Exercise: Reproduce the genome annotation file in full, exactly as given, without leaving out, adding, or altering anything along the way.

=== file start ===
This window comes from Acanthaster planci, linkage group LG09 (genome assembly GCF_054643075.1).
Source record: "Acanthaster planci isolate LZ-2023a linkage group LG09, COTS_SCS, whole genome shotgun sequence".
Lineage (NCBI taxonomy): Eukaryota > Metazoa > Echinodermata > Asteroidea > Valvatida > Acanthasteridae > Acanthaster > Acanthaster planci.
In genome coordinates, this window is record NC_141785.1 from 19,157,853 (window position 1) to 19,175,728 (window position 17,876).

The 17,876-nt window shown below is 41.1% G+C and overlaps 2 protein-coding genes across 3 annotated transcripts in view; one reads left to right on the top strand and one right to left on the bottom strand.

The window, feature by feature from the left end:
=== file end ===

This window comes from Acanthaster planci, linkage group LG09 (genome assembly GCF_054643075.1).
Source record: "Acanthaster planci isolate LZ-2023a linkage group LG09, COTS_SCS, whole genome shotgun sequence".
Lineage (NCBI taxonomy): Eukaryota > Metazoa > Echinodermata > Asteroidea > Valvatida > Acanthasteridae > Acanthaster > Acanthaster planci.
In genome coordinates, this window is record NC_141785.1 from 19,157,853 (window position 1) to 19,175,728 (window position 17,876).

The 17,876-nt window shown below is 41.1% G+C and overlaps 2 protein-coding genes across 3 annotated transcripts in view; one reads left to right on the top strand and one right to left on the bottom strand.

The window, feature by feature from the left end: